The International Energy Agency (IEA) has released their new assessment of the Nordic countries – Nordic Energy Technology Perspectives – detailing scenarios for a carbon-neutral Nordic region by 2050. The IEA points to sector-wide changes, including up to a ten-fold increase in wind generation, significant grid build-out and a revolution of the transport sector.

Nordic Energy Technology Perspectives is the first ever regional edition of the IEA’s renowned global publication Energy Technology Perspectives. While based on the same global scenarios to limit average temperature increase to 2°C, the Nordic edition includes an even more ambitious Carbon-Neutral Scenario, exploring how the Nordic countries can achieve their national emission reduction targets for 2050.

The analysis calls for a complete decarbonisation of Nordic electricity generation, with an increase in wind’s share from 3% today to 25% in 2050. Improvements in grid infrastructure will be important in facilitating this, and with the right pricing in place, the Nordic region could achieve annual electricity exports of 50 to 100 TWh over the longer term. Existing Nordic hydro power resources can play an increasingly important role in regulating the North European power system.

Achieving the required 7% drop in energy demand between 2010 and 2050 requires significant energy efficiency improvements in buildings, industry and transport. Average energy use per square metre in buildings must drop by 35% from current levels. The necessary reductions in industrial emissions rely on Carbon Capture and Storage (CCS),which must equip 50% of cement plants, and 30% of iron and steel and chemical industries in 2050.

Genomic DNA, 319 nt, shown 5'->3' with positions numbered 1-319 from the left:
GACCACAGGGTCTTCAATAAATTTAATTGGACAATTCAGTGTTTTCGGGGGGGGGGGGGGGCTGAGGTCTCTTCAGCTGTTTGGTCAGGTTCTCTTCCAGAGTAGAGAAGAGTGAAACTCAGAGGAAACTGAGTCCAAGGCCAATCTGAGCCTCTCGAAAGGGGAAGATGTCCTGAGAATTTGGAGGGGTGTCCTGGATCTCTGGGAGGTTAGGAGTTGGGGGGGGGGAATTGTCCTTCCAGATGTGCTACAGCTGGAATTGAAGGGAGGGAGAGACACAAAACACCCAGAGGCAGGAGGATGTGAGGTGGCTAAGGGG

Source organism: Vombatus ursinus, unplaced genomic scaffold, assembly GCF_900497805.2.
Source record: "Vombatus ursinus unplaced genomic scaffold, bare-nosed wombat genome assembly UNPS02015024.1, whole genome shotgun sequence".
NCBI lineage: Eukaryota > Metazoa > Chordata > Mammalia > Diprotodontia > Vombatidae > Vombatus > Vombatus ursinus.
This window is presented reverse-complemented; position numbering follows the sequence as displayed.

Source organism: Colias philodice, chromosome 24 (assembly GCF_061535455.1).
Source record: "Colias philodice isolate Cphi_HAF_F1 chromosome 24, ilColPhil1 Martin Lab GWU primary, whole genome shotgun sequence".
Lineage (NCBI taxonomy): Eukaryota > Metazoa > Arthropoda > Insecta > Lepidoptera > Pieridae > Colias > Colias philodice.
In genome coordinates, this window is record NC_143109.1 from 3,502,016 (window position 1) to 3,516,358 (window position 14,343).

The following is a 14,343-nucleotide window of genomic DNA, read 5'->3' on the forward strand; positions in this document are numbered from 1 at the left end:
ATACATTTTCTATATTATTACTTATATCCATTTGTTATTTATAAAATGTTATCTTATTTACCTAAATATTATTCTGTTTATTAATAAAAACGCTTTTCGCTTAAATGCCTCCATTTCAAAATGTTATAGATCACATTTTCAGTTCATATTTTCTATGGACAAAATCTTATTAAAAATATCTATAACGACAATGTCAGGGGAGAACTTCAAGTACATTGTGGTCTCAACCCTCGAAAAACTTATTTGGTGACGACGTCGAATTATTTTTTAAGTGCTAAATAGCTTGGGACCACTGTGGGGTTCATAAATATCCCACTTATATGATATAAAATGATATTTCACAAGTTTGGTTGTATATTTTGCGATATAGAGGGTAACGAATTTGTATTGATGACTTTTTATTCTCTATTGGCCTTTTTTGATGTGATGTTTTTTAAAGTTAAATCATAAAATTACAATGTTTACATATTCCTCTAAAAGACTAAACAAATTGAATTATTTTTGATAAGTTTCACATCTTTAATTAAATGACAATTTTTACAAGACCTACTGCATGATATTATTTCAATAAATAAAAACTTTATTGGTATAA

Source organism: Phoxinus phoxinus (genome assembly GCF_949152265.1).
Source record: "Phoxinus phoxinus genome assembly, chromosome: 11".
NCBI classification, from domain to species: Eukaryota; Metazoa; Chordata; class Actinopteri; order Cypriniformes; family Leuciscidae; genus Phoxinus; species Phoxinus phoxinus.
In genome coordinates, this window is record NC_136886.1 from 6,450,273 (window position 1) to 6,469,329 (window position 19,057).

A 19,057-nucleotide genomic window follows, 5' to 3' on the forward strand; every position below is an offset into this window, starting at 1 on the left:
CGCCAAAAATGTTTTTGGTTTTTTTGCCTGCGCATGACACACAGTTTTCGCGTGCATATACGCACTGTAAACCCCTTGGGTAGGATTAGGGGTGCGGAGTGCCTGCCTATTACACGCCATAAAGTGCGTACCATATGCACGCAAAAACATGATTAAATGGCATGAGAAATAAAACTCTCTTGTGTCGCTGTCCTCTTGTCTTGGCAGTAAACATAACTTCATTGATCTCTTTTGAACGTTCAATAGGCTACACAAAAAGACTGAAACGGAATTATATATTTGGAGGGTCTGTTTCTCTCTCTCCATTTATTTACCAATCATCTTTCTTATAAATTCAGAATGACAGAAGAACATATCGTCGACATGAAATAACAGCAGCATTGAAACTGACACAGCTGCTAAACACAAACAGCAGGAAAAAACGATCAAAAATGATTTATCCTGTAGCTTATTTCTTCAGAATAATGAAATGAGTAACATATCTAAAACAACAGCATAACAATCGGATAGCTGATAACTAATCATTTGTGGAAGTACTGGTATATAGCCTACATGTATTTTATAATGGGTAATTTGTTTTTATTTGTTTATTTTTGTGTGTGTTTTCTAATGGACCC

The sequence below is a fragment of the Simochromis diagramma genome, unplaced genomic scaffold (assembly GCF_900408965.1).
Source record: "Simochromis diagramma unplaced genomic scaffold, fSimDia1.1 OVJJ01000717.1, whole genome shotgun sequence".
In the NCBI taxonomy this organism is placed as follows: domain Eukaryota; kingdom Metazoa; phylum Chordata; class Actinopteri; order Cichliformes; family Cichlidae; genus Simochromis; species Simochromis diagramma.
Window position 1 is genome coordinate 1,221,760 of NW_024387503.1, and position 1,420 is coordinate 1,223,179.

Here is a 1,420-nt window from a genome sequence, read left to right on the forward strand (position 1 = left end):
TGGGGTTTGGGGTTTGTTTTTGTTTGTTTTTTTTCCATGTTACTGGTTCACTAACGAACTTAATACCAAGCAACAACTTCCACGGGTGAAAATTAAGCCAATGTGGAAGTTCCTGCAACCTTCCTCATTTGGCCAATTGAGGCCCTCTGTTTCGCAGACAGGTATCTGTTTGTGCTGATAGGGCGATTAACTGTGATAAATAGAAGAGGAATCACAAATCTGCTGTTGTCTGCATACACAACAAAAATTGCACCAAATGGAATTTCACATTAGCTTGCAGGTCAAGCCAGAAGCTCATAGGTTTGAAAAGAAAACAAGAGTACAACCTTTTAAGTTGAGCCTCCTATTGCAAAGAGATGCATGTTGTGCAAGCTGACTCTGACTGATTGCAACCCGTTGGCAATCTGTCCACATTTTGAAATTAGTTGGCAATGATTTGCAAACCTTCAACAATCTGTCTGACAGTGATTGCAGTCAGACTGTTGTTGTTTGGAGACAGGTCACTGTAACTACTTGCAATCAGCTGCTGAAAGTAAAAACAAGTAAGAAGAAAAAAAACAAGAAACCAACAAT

Transport will require the greatest emission reductions of any sector, to just an eighth of its current level by 2050. To achieve this, sales of electric vehicles must double every year for the next decade, reaching 30% of total sales in 2030 and 90% in 2050. Biofuels will underpin freight transport, accounting for half of energy use in all Nordic transport in 2050. The region could become a net importer of biomass, highlighting the need to secure a sustainable supply and the potential for Nordic technology development in the area.

The project is a cooperation between the IEA, leading research institutes from Denmark, Finland, Iceland, Norway and Sweden, and Nordic Energy Research. A launch event will take place in each of the five Nordic capitals in January and February.